Call Me by Your Name - Still 1

5. Call Me By Your Name

Points: 27

You know that moment when you first wake from a beautiful dream? You feel hazy, feverish, and dense with an inexplicable emotion that remains just out of reach. That’s what the entirety of Call Me By Your Name is like. The LGBTQ romance is subtle and moving, set against the gorgeous, lazy backdrop of the warm Italian countryside. But despite its lush setting, director Luca Guadagnino maintains a cold distance to his core characters, allowing the romance between breakout star Timothée Chalamet and the Adonis-like Armie Hammer to blossom in an aching slow-burn. Guadagnino observes but never touches — as if this summer fling is so beautiful and delicate that it could shatter into a million pieces. (Hoai-Tran Bui)

Forget an Oscar – can we give Michael Stuhlbarg the Nobel Peace Prize for his breathtaking monologue at the end of Call Me By Your Name? Even if everything that came before this concluding speech had been lackluster (which it isn’t), Stuhlbarg’s delivery coupled with the power of the words themselves casts Call Me By Your Name into the upper echelon of 2017 films. (Chris Evangelista)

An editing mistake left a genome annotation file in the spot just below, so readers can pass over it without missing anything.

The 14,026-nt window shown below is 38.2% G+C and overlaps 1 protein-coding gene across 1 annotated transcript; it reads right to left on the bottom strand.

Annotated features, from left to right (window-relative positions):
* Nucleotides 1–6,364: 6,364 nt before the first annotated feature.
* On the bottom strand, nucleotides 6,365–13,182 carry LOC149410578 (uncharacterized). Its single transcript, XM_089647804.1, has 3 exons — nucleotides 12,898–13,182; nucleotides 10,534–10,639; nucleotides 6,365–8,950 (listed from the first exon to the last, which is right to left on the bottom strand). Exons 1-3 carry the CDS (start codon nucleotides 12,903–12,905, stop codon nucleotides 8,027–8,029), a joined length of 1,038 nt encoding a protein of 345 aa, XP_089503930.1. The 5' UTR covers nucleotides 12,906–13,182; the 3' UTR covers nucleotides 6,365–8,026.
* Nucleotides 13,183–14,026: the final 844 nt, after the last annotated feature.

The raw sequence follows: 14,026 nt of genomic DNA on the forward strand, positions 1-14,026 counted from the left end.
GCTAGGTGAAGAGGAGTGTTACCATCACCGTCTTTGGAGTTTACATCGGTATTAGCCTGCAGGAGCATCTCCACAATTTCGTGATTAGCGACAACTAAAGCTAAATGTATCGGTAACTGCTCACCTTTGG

For much of the movie, there’s this unspoken tension between Chalamet and Hammer that you can cut with a knife. They’re each always on the verge of ripping each other’s clothes off and kissing each other into oblivion. Luca Guadagnino creates an lush, gorgeous environment for this relationship to blossom in, only for it to be a fleeting moment in both of their lives, almost as if it’s been built up in each of their minds as this temporary fairytale. The linchpin is a tear-inducing monologue given by Michael Stuhlbarg at the end of the movie that is the icing on a positively magnificent cake. (Ethan Anderton)

Love is what defines Call Me By Your Name. Love is in every gorgeous frame, in every conversation, and every nuanced interaction. These characters love one another and Guadagnino loves all of them, often pausing to give minor supporting characters a moment in the spotlight because the film has enough room in its heart for everyone. Our hearts are torn open by Elio and Oliver, but they’re healed and strengthened by the men and women in the margins. And then, when we least suspect it, Elio’s father (the great Michael Stuhlbarg) delivers a monologue so beautiful and heart wrenching that all of the pain and joy we’ve endured for the past two hours comes into crystal clear focus. This is Elio’s summer. This is Oliver’s summer. It is also our summer. (Jacob Hall)